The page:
The Curator of Schlock #29 by Jeffrey Shuster
Star Trek: The Motion Picture
(Back when motion pictures had motion pictures in the title!)
This is a bad film. I know Star Trek: The Motion Picture has its defenders and to them I would ask, “What is wrong with you?” Yes, the model work is impressive and the Jerry Goldsmith score is sublime. But you have to start with a good story and someone forgot about that when this turkey was given the green light. They were probably so desperate to capitalize on the success of Star Wars that they rushed this through.
I myself had never seen this movie until I had already watched Star Trek II: The Wrath of Khan, Star Trek III: The Search for Spock, and Star Trek IV: The Voyage Home. Wrath of Khan was a regular Showtime staple when I was a child, and I was fortunate enough to see the other two in the theater. Wrath of Khan is still one of my favorite movies and I’d be tempted to argue it’s the greatest science fiction movie of all time. But I always knew there was a 1 before the 2. Everyone told me 1 sucked, but I didn’t believe them until I caught it on broadcast television. And wow, were they right. And the experience was made even more painful by the commercials. But we have Netflix now. Commercial free. So let’s boogie!
The movie begins with three Klingon Battle Cruisers firing photon torpedoes at a pink luminescent space cloud. You know what other movie had Klingons in it? Star Trek III: The Search for Spock. Christopher Lloyd and John Larroquette played them. They flew in a spaceship that had retractable wings and could cloak itself. And that ship fired at the Enterprise, not at some stupid pink cloud. That’s what I like to see. Spaceships shooting at each other!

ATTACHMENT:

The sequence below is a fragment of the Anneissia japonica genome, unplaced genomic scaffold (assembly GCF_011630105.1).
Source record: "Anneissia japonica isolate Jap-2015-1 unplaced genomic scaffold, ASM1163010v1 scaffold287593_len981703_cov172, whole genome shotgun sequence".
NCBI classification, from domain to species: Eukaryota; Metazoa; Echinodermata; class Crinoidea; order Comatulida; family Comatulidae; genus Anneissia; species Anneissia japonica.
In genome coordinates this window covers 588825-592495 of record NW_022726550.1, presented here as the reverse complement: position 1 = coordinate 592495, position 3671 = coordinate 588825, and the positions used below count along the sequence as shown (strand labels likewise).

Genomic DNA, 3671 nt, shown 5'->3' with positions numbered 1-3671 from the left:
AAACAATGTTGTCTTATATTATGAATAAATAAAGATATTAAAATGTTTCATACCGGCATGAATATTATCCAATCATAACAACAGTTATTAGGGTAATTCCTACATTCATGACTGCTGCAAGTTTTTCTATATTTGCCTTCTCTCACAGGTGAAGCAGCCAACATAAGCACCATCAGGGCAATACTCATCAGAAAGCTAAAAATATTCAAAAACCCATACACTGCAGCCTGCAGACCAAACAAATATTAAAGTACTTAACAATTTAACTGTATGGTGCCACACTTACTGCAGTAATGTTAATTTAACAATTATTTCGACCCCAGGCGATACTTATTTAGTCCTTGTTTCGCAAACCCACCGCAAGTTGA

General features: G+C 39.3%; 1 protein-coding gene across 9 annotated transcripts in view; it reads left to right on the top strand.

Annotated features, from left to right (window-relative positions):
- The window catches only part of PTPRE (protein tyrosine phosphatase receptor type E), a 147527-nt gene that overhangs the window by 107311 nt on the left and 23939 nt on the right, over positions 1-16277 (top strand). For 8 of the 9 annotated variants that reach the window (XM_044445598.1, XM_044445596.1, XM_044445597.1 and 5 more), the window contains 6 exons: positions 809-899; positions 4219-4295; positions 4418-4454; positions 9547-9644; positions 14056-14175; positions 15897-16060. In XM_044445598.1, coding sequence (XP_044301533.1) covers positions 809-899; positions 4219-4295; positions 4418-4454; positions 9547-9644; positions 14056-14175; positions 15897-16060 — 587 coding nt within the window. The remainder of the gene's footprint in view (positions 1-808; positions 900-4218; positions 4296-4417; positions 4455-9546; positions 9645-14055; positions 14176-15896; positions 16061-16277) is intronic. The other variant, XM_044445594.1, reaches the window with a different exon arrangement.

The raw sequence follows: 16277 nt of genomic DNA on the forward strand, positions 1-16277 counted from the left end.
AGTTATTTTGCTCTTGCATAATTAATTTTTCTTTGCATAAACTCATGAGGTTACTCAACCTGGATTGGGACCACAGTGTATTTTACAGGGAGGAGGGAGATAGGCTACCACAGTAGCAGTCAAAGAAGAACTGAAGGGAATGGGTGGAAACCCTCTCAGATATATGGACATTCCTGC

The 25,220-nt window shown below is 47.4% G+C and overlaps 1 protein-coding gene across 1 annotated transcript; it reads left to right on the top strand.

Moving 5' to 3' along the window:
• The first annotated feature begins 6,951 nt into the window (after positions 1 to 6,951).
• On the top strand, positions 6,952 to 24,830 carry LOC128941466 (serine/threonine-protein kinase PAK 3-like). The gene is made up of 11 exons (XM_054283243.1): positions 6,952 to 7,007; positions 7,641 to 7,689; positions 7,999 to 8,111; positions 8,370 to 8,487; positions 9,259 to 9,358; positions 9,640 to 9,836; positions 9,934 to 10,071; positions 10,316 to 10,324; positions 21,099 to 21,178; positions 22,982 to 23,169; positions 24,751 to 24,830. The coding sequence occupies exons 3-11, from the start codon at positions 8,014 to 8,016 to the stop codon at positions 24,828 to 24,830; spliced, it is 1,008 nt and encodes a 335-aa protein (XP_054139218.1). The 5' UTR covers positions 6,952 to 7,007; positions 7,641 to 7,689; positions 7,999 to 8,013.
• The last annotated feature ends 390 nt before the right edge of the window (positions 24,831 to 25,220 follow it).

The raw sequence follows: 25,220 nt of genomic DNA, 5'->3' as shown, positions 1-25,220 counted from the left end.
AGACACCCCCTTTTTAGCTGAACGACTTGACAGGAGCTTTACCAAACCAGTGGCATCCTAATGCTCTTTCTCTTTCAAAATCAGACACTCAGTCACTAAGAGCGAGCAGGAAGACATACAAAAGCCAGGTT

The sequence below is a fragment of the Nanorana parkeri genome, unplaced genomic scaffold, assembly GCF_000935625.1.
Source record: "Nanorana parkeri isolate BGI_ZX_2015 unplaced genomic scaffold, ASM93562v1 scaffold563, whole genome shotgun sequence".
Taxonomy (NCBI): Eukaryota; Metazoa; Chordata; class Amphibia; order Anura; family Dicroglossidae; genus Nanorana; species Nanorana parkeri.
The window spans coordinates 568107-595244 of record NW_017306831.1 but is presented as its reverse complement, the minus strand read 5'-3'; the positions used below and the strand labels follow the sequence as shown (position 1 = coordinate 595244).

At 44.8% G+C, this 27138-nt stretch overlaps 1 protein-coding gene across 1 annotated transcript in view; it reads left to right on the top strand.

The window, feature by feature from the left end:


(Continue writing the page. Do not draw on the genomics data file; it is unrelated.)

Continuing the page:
Anyway, the pink cloud electrocutes the Klingon Battle Cruisers or disintegrates them or something along those lines. Starfleet Command determines that the probe is on a precise heading toward Earth. Do you know what other movie had giant space probe on a heading toward Earth? Star Trek IV: The Voyage Home. And it was cooler than the one in this. Okay. So it looked like a cylinder with a golf ball being projected by a beam of light. It was still cooler than a pink luminescent cloud.
So Admiral Kirk (William Shatner) assumes command of the Enterprise. He gets the crew back together like Mr. Spock (Leonard Nimoy) and Dr. McCoy (DeForest Kelly).
There’s a transporter room accident with some Vulcans that’s quite horrible. There’s a romance between a bald alien woman and the guy that played the preacher dad on 7th Heaven. The USS Enterprise flies into the probe. The bald alien woman gets disintegrated and recreated as a robot bald alien woman and the 7th Heaven dad likes her better.
The pink luminescent space cloud is actually the old Voyager space probe from Earth. The probe dictates that if 7th Heaven dad has cosmic sex with robot bald alien woman that it will leave Earth alone. 7th Heaven dad heartily agrees and the Earth is saved. Dr. McCoy remarks about how they just delivered a new baby to the universe. The End. Credits roll.
Yeah, the movie sucks.
Ten Things I Learned from Star Trek: The Motion Picture
- Shots of the starship Enterprise gliding through space are pretty, but they can’t carry a motion picture.
- Pajamas make for terrible uniforms.
- Some matte paintings don’t hold up so well.
- Shooting photon torpedoes at a pink luminescent cloud is undignified.
- Transporters can really mess you up. See The Fly for more details.
- Beige is a terrible color for anything on a spaceship.
- George Takei is good in anything.
- Warp drives are notoriously unrealiable.
- James Doohan sports a wicked mustache.
- Star Trek The Motion Picture cost 35 million more dollars to make than Star Wars. Yikes!
Jeffrey Shuster (episode 47) is an MFA candidate and instructor at the University of Central Florida.